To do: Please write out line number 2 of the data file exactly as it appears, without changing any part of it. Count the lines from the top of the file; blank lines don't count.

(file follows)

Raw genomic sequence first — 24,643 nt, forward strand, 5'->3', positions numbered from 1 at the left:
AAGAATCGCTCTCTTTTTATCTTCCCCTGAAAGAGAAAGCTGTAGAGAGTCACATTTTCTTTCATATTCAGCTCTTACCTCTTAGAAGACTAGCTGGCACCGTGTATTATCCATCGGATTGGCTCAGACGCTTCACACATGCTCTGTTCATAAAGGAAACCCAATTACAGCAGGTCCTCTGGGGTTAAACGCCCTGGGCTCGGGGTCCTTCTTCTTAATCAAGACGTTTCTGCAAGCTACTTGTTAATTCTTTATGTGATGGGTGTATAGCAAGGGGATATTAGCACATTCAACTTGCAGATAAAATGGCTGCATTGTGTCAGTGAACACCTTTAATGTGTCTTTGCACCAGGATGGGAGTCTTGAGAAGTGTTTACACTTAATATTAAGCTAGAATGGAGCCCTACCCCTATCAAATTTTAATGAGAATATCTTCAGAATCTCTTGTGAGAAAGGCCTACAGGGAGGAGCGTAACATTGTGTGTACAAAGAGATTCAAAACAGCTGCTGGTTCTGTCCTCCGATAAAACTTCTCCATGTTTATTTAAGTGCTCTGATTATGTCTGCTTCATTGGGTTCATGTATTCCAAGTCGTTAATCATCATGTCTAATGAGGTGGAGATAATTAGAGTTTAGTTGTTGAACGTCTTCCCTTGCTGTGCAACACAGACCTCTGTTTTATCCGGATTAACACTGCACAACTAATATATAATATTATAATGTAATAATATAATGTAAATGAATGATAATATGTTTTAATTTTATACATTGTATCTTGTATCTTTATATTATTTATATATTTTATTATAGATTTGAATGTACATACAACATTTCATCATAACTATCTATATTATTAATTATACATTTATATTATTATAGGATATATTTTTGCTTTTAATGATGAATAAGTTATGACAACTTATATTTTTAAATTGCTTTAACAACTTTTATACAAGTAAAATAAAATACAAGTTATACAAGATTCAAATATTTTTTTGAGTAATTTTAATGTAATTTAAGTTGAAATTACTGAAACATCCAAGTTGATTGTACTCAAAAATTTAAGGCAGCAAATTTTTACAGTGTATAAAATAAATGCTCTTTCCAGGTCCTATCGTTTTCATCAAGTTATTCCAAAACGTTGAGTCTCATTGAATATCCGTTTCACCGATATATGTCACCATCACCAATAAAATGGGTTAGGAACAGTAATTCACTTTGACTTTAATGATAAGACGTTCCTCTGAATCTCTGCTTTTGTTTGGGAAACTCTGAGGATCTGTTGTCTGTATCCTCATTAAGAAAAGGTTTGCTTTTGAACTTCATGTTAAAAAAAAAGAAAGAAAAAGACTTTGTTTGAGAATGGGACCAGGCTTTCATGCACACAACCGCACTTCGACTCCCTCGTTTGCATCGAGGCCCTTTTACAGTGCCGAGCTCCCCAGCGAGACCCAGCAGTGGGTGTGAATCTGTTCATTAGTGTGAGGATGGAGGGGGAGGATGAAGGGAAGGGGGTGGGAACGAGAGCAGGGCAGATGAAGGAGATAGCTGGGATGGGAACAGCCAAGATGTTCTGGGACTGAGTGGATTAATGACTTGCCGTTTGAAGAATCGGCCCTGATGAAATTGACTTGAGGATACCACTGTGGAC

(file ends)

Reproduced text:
AAGAATCGCTCTCTTTTTATCTTCCCCTGAAAGAGAAAGCTGTAGAGAGTCACATTTTCTTTCATATTCAGCTCTTACCTCTTAGAAGACTAGCTGGCACCGTGTATTATCCATCGGATTGGCTCAGACGCTTCACACATGCTCTGTTCATAAAGGAAACCCAATTACAGCAGGTCCTCTGGGGTTAAACGCCCTGGGCTCGGGGTCCTTCTTCTTAATCAAGACGTTTCTGCAAGCTACTTGTTAATTCTTTATGTGATGGGTGTATAGCAAGGGGATATTAGCACATTCAACTTGCAGATAAAATGGCTGCATTGTGTCAGTGAACACCTTTAATGTGTCTTTGCACCAGGATGGGAGTCTTGAGAAGTGTTTACACTTAATATTAAGCTAGAATGGAGCCCTACCCCTATCAAATTTTAATGAGAATATCTTCAGAATCTCTTGTGAGAAAGGCCTACAGGGAGGAGCGTAACATTGTGTGTACAAAGAGATTCAAAACAGCTGCTGGTTCTGTCCTCCGATAAAACTTCTCCATGTTTATTTAAGTGCTCTGATTATGTCTGCTTCATTGGGTTCATGTATTCCAAGTCGTTAATCATCATGTCTAATGAGGTGGAGATAATTAGAGTTTAGTTGTTGAACGTCTTCCCTTGCTGTGCAACACAGACCTCTGTTTTATCCGGATTAACACTGCACAACTAATATATAATATTATAATGTAATAATATAATGTAAATGAATGATAATATGTTTTAATTTTATACATTGTATCTTGTATCTTTATATTATTTATATATTTTATTATAGATTTGAATGTACATACAACATTTCATCATAACTATCTATATTATTAATTATACATTTATATTATTATAGGATATATTTTTGCTTTTAATGATGAATAAGTTATGACAACTTATATTTTTAAATTGCTTTAACAACTTTTATACAAGTAAAATAAAATACAAGTTATACAAGATTCAAATATTTTTTTGAGTAATTTTAATGTAATTTAAGTTGAAATTACTGAAACATCCAAGTTGATTGTACTCAAAAATTTAAGGCAGCAAATTTTTACAGTGTATAAAATAAATGCTCTTTCCAGGTCCTATCGTTTTCATCAAGTTATTCCAAAACGTTGAGTCTCATTGAATATCCGTTTCACCGATATATGTCACCATCACCAATAAAATGGGTTAGGAACAGTAATTCACTTTGACTTTAATGATAAGACGTTCCTCTGAATCTCTGCTTTTGTTTGGGAAACTCTGAGGATCTGTTGTCTGTATCCTCATTAAGAAAAGGTTTGCTTTTGAACTTCATGTTAAAAAAAAAGAAAGAAAAAGACTTTGTTTGAGAATGGGACCAGGCTTTCATGCACACAACCGCACTTCGACTCCCTCGTTTGCATCGAGGCCCTTTTACAGTGCCGAGCTCCCCAGCGAGACCCAGCAGTGGGTGTGAATCTGTTCATTAGTGTGAGGATGGAGGGGGAGGATGAAGGGAAGGGGGTGGGAACGAGAGCAGGGCAGATGAAGGAGATAGCTGGGATGGGAACAGCCAAGATGTTCTGGGACTGAGTGGATTAATGACTTGCCGTTTGAAGAATCGGCCCTGATGAAATTGACTTGAGGATACCACTGTGGAC